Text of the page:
Such relatively rapid progress would likely be facilitated by developmental advancements and experiences that supported spoken language acquisition prior to implantation. For example, toddlers who receive implants would have already undergone a restructuring of the vocal tract at approximately 4 months of age (Kent, 1984). This restructuring results in an adult-shaped vocal tract that is capable of producing recognizable vowels and consonants. Thus young CI recipients should be able to approximate adult speech models more closely than infants during the first 4 months of life. Similarly, improvements in neuro-motor control can be seen as repetitive movements of the limbs, fingers, neck and trunk reach their peak around 6 months of age in infants who are typically developing (Thelen, 1981). These coordinated behaviors are soon followed by the emergence of repetitive speech movements (i.e., canonical babbling; Kent, 1994). Young CI recipients might increase their production of repetitive speech movements soon after CI activation, in part, because they have already made gains in neuro-motor control of the speech mechanism. Infants and toddlers who are typically developing also become aware of communicative routines as they participate in interactions with family members. Young children with hearing loss participate in such exchanges as well, and these experiences are likely to increase their understanding of the intentions of social interactions. In summary, although intensive research is needed to identify the extent of their contributions, it seems reasonable to assume that pre-implant advancements in physical, cognitive, and social maturity, along with auditory experiences provided by hearing aids, and intervention efforts, would prime young CI recipients for acquiring speech and language skills once robust hearing becomes available.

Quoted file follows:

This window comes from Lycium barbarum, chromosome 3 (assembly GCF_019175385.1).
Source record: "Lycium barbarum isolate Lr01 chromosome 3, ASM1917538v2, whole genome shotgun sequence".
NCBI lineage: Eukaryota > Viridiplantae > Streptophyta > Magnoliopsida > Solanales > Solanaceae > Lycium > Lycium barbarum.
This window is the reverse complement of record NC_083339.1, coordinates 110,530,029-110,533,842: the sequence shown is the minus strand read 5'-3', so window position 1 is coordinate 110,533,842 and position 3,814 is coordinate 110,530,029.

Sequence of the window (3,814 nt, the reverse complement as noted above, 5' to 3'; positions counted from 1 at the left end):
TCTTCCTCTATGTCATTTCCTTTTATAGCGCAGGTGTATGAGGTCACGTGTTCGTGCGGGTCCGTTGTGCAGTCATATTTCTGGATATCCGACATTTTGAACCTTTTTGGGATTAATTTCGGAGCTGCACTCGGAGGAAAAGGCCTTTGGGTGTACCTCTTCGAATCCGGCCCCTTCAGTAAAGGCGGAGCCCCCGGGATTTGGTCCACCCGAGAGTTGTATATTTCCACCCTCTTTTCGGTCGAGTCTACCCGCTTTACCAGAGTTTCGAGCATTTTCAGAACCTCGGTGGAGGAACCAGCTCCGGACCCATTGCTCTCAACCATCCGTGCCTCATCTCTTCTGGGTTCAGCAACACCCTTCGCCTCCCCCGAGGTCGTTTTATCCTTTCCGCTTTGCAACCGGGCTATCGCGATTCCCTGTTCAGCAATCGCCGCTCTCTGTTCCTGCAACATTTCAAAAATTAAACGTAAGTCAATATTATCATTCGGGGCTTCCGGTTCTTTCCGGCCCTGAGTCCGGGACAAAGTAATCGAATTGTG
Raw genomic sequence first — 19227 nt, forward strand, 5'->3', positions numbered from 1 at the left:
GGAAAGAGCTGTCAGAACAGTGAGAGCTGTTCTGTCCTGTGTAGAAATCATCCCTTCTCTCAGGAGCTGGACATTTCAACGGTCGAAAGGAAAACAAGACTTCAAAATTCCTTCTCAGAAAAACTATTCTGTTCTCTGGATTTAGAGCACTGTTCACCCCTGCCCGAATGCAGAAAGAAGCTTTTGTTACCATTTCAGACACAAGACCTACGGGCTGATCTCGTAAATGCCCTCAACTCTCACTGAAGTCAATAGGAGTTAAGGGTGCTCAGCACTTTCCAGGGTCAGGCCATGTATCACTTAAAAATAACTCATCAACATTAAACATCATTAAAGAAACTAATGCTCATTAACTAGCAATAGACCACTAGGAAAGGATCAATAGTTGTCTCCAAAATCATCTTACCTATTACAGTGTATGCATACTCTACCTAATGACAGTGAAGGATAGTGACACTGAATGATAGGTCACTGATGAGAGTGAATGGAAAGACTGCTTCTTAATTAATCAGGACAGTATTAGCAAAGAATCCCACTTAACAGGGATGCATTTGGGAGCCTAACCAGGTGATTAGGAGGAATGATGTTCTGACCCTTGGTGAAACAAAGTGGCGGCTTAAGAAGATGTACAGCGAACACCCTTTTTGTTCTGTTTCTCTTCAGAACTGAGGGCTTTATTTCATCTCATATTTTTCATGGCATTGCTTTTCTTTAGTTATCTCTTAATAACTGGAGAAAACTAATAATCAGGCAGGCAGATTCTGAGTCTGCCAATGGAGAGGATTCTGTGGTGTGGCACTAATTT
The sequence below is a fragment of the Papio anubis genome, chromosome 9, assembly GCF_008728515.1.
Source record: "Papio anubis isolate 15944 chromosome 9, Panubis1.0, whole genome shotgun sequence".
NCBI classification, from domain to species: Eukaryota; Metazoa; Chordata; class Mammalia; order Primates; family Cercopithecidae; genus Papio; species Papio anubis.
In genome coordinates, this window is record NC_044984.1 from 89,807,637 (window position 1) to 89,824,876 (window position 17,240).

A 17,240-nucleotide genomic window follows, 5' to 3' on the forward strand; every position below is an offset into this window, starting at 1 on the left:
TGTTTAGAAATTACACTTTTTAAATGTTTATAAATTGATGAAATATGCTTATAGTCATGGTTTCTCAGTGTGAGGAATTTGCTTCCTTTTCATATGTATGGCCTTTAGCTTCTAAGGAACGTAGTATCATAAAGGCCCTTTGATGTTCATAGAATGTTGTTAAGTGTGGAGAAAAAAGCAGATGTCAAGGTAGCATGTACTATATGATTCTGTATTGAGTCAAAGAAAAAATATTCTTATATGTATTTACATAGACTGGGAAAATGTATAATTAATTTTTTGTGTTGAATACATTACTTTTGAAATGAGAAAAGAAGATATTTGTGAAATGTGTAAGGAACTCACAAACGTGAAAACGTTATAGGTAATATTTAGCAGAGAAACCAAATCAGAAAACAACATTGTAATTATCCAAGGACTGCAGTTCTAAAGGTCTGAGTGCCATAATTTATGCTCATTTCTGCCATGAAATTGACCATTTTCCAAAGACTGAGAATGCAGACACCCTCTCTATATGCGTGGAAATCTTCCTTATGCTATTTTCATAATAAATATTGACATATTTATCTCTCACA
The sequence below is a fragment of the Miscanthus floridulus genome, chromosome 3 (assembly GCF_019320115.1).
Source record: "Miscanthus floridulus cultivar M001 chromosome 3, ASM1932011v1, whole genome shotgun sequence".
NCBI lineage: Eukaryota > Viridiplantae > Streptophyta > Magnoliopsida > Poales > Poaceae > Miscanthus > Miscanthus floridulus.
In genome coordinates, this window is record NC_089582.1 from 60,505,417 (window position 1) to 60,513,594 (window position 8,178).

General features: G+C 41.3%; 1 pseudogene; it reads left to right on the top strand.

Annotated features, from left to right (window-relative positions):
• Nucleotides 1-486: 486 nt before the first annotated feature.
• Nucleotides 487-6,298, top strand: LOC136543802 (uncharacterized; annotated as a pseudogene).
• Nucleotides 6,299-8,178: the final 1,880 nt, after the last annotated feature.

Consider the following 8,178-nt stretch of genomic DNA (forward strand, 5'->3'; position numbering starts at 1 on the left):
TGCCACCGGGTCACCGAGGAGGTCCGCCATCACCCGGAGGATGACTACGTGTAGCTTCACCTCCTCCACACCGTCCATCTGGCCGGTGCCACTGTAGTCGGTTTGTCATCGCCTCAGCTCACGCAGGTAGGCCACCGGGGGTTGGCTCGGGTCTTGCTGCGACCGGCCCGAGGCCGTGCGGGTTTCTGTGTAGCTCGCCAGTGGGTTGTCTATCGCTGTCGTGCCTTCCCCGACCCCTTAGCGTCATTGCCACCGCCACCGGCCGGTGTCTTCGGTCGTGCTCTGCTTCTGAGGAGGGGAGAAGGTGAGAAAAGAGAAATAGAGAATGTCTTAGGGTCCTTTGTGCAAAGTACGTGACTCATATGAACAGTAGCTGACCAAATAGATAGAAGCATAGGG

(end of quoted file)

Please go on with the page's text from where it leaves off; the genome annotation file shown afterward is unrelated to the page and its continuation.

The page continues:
A third outcome might occur if an early period of reduced hearing sensitivity or other factors have negative impacts on language acquisition. For example, children might require greater-than-typical amounts of robust hearing experience to reach spoken word milestones if substantial auditory stimulation during the first years of life is critical for language development. Slow progress might also occur if children have secondary disabilities in addition to hearing loss (Ertmer, Young, & Nathani, 2007) or if they experience frequent or prolonged CI breakdowns (Ertmer, Leonard, & Pachuillo, 2002).
Spoken language development is a complex and dynamic process in which children acquire linguistic knowledge and a variety of prelinguistic, semantic, syntactic, morphologic, and pragmatic skills over time. The Neurolinguistic theory (Locke, 1997) provides a functional and comprehensive framework for studying this process because it integrates physiological, linguistic, and developmental evidence, provides a multi-level depiction of language acquisition, proposes underlying neurological processes responsible for advancements, and specifies age ranges for the onset of key linguistic abilities. This model consists of four interdependent and overlapping phases. These phases are posited to occur in a fixed sequence, with each enabling the work of the succeeding phase. The unique ontogenetic functions of each phase are described next.
During the Vocal Learning phase (prenatal onset), infants who are typically developing “become acquainted with the vocal cues that identify people, regulate social behavior, and superficially characterize the expression of their native language” (Locke, 1997, p. 271). This task is presumed to be accomplished through innate, genetically driven mechanisms located in the right cerebral hemisphere. During the Utterance Acquisition phase (onset 5 – 7 months), infants focus on the vocal characteristics of the ambient language and store words and phrases in the right cerebral hemisphere. These stored utterances do not require and are not subjected to grammatical analysis for comprehension or production. Once “an enormous sample” (p. 273) of words and phrases and linguistically relevant data has been stored, children enter the Structure Analysis and Computation phase (onset 20 – 37 months). During this phase, the regularities of language are broken into smaller pieces by locating recurring elements across utterances and learning rules for parsing and synthesizing information. This process is presumed to be driven by mechanisms in the left cerebral hemisphere. Children enter the fourth phase, Integration and Elaboration, after 36 months of age and develop systematic grammatical rules based on the structural analysis of their stored forms and incoming language. The activities of this final phase are also attributed to left hemispheric processes that enable children to organize and integrate incoming utterances and expand lexical, morphological, phonological, and syntactic knowledge.